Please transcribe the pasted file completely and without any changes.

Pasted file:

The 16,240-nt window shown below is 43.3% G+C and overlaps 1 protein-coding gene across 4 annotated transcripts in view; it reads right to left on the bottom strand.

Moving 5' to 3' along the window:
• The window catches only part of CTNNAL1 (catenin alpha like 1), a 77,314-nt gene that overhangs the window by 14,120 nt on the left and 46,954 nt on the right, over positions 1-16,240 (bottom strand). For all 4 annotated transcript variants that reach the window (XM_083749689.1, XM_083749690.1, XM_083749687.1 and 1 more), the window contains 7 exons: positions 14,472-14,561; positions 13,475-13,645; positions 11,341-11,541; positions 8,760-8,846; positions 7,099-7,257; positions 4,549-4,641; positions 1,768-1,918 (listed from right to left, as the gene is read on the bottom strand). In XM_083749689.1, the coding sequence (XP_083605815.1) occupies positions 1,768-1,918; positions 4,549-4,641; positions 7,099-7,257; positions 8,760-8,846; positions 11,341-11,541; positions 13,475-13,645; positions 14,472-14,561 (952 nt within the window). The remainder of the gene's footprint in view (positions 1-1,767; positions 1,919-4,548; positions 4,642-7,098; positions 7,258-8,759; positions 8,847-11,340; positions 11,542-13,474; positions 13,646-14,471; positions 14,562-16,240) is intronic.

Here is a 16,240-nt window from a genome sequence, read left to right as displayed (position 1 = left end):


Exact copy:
The 16,240-nt window shown below is 43.3% G+C and overlaps 1 protein-coding gene across 4 annotated transcripts in view; it reads right to left on the bottom strand.

Moving 5' to 3' along the window:
• The window catches only part of CTNNAL1 (catenin alpha like 1), a 77,314-nt gene that overhangs the window by 14,120 nt on the left and 46,954 nt on the right, over positions 1-16,240 (bottom strand). For all 4 annotated transcript variants that reach the window (XM_083749689.1, XM_083749690.1, XM_083749687.1 and 1 more), the window contains 7 exons: positions 14,472-14,561; positions 13,475-13,645; positions 11,341-11,541; positions 8,760-8,846; positions 7,099-7,257; positions 4,549-4,641; positions 1,768-1,918 (listed from right to left, as the gene is read on the bottom strand). In XM_083749689.1, the coding sequence (XP_083605815.1) occupies positions 1,768-1,918; positions 4,549-4,641; positions 7,099-7,257; positions 8,760-8,846; positions 11,341-11,541; positions 13,475-13,645; positions 14,472-14,561 (952 nt within the window). The remainder of the gene's footprint in view (positions 1-1,767; positions 1,919-4,548; positions 4,642-7,098; positions 7,258-8,759; positions 8,847-11,340; positions 11,542-13,474; positions 13,646-14,471; positions 14,562-16,240) is intronic.

Here is a 16,240-nt window from a genome sequence, read left to right as displayed (position 1 = left end):